• ARRSE have partnered with Armadillo Merino to bring you an ARRSE exclusive, generous discount offer on their full price range.
    To keep you warm with the best of Merino gear, visit www.armadillomerino.co.uk and use the code: NEWARRSE40 at the checkout to get 40% off!
    This superb deal has been generously offered to us by Armadillo Merino and is valid until midnight on the the 28th of February.

Dads Army

#1
On BBC2 tonight It's a night of the chosen episodes of the shows creators.
Anyway,miss spike was asking why,even after nearly 40 years,it's still as funny now as it was in the 70's.
It was said tonight that the chap's who played Frazer & Mr Godfrew survived the Somme although Mr Godfrey was injured three times.
I suppose a lot of the cast fought in either or both wars & that,I think,adds a bit of realism.
Whatever the reason,it's still f*cking funny Personally I think it's far funnier than the sh*te we get today!
So chaps,why do you think it's so funny?
Thanks chaps,
Spike
 
#2
Good setting well acted with an ageless script, you can see the jokes coming a mile off but that is it's endearing feature to me, also it has an inocence of a bygone age that todays 24hour society just doesn't understand like halfday wednesday's and such.
 
#4
harmless, funny and good old family entertainment, shame you can't say that about most of the stuff on telly nowadays ( my god I'm sounding like such and old fart!!)

Edited to say: Impressive to think that it finshed a year before I was born!
 

Sixty

ADC
Moderator
Book Reviewer
#7
spike7451 said:
It was said tonight that the chap's who played Frazer & Mr Godfrew survived the Somme although Mr Godfrey was injured three times.
I suppose a lot of the cast fought in either or both wars & that,I think,adds a bit of realism.

Aye, John Laurie and Arnold Ridley both fought at the Somme. Arthur Lowe, Clive Dunn and John Le Mesurier all fought in the Army in the second World War.
 
#11
wompingwillow said:
4 years as a POW for Clive Dunn
Great actors, perfectly delivered lines and repect for them knowing that they had worn the t-shirt along the way.

Fave scene was with Capt. Mannering, white paint, black paint!

A couple of the actors were born in the late 1800s!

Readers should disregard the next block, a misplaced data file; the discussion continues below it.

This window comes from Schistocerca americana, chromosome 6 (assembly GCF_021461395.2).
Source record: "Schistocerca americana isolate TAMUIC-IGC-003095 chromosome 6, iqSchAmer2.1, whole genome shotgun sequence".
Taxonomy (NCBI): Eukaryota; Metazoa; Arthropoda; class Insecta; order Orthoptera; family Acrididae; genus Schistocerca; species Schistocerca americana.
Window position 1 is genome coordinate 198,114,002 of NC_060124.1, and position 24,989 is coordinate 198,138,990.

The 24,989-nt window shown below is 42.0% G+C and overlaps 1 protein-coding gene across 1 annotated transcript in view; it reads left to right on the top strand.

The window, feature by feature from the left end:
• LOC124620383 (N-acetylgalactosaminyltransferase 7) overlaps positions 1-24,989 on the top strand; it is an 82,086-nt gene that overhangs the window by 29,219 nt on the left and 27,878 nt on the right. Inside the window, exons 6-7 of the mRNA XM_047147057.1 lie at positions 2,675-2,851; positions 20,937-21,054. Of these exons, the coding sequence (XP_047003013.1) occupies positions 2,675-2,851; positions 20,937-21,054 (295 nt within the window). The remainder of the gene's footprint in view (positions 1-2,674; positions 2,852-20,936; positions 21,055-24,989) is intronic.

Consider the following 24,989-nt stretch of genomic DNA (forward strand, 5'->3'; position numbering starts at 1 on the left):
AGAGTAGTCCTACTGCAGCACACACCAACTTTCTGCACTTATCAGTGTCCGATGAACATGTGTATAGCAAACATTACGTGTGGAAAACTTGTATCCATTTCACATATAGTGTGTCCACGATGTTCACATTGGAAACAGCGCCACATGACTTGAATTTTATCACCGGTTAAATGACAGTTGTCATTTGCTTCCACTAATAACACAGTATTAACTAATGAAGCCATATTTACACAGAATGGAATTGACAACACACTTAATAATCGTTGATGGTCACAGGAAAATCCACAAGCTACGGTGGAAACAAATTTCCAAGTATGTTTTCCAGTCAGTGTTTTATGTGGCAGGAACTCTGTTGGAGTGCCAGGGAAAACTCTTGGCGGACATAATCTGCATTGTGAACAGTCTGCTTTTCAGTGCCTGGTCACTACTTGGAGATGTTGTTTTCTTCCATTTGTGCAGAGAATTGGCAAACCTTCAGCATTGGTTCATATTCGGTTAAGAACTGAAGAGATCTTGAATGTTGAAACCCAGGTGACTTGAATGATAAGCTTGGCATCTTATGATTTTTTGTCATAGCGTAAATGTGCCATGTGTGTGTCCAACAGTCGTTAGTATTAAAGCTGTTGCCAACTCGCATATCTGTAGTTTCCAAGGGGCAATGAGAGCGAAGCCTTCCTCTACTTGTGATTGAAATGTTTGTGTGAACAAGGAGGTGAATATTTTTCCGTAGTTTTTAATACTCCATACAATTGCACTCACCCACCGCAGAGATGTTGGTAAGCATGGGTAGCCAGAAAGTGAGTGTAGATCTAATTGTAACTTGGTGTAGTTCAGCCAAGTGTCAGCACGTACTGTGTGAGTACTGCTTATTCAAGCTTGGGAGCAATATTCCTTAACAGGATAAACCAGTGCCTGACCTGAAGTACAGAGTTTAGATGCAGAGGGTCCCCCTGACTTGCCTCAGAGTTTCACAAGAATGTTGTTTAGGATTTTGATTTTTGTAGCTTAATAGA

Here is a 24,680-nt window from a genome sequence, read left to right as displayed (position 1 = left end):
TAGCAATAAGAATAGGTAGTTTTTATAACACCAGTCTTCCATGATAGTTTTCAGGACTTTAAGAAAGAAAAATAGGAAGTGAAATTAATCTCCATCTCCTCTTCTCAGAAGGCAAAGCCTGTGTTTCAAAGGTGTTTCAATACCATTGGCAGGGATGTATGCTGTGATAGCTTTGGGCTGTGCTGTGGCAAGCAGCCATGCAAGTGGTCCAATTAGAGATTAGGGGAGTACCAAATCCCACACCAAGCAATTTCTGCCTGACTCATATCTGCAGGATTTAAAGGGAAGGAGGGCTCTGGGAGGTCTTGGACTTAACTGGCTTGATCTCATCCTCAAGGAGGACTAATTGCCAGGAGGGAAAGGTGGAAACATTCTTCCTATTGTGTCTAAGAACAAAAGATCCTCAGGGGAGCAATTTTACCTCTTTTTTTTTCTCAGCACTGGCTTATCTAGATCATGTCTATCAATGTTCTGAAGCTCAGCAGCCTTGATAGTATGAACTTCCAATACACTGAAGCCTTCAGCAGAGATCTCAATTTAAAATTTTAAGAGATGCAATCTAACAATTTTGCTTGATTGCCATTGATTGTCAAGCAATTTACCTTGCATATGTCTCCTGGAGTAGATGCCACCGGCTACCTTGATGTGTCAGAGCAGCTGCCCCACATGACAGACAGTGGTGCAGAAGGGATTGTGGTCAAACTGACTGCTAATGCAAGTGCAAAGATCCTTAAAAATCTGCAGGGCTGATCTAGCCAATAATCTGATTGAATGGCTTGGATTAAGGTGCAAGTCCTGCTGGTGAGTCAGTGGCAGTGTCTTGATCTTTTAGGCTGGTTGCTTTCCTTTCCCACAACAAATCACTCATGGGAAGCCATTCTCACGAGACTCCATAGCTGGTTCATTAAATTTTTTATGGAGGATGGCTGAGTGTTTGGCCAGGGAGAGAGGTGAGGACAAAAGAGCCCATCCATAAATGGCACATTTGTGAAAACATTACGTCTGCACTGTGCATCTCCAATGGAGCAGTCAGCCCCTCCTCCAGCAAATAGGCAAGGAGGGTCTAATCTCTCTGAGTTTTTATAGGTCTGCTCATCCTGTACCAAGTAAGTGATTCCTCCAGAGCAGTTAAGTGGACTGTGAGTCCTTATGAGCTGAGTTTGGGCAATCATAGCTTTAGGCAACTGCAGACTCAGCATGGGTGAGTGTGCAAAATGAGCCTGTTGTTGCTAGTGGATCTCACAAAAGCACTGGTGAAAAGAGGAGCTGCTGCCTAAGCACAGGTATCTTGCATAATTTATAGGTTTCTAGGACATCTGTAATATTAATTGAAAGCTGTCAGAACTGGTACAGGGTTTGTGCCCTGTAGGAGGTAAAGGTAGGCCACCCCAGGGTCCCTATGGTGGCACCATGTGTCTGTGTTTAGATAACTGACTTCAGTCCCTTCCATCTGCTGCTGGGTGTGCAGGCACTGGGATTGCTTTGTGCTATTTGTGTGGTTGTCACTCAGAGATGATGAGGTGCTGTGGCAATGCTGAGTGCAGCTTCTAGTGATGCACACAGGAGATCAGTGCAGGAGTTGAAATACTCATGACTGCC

#14
Ridley first tried to enlist with the Somerset Light Infantry in 1914 as an 18-year-old.

He was initially rejected because he had a condition called hammer toe, but was successful the next year.

He suffered two relatively minor shrapnel injuries towards the beginning of his service.

However, it was his experiences at the Somme in 1916 that were to scar him for the rest of his life.

The details have been unearthed by the historian Richard van Emden, who has studied the actor's own unpublished autobiography, official documents relating to his regiment in the National Archive in Kew and newspaper reports of the battle.

Mr van Emden said: "Ridley actually went over the top on two occasions. The first attack, at Delville Wood, was a horrible experience but somehow he managed to come away unscathed. The second time he wasn't so lucky.
After reading that I'll never look at,well speechless.
RIP Sir.
Just shows that the backbone of Britian was men like him,sadly now a rarety in this day & age. :(


I love the film where Mannering is steering the steam tractor & crushed all the tents & kit.No matter how many times I see that film,I'm in stitches with laughter!
Good stuff from the Beeb. (When the licence fee was worth paying!!!!Unlike the sh1te we get today)
 

the_boy_syrup

LE
Book Reviewer
#15
spike7451 said:
Ridley first tried to enlist with the Somerset Light Infantry in 1914 as an 18-year-old.

He was initially rejected because he had a condition called hammer toe, but was successful the next year.

He suffered two relatively minor shrapnel injuries towards the beginning of his service.

However, it was his experiences at the Somme in 1916 that were to scar him for the rest of his life.

The details have been unearthed by the historian Richard van Emden, who has studied the actor's own unpublished autobiography, official documents relating to his regiment in the National Archive in Kew and newspaper reports of the battle.

Mr van Emden said: "Ridley actually went over the top on two occasions. The first attack, at Delville Wood, was a horrible experience but somehow he managed to come away unscathed. The second time he wasn't so lucky.
After reading that I'll never look at,well speechless.
RIP Sir.
Just shows that the backbone of Britian was men like him,sadly now a rarety in this day & age. :(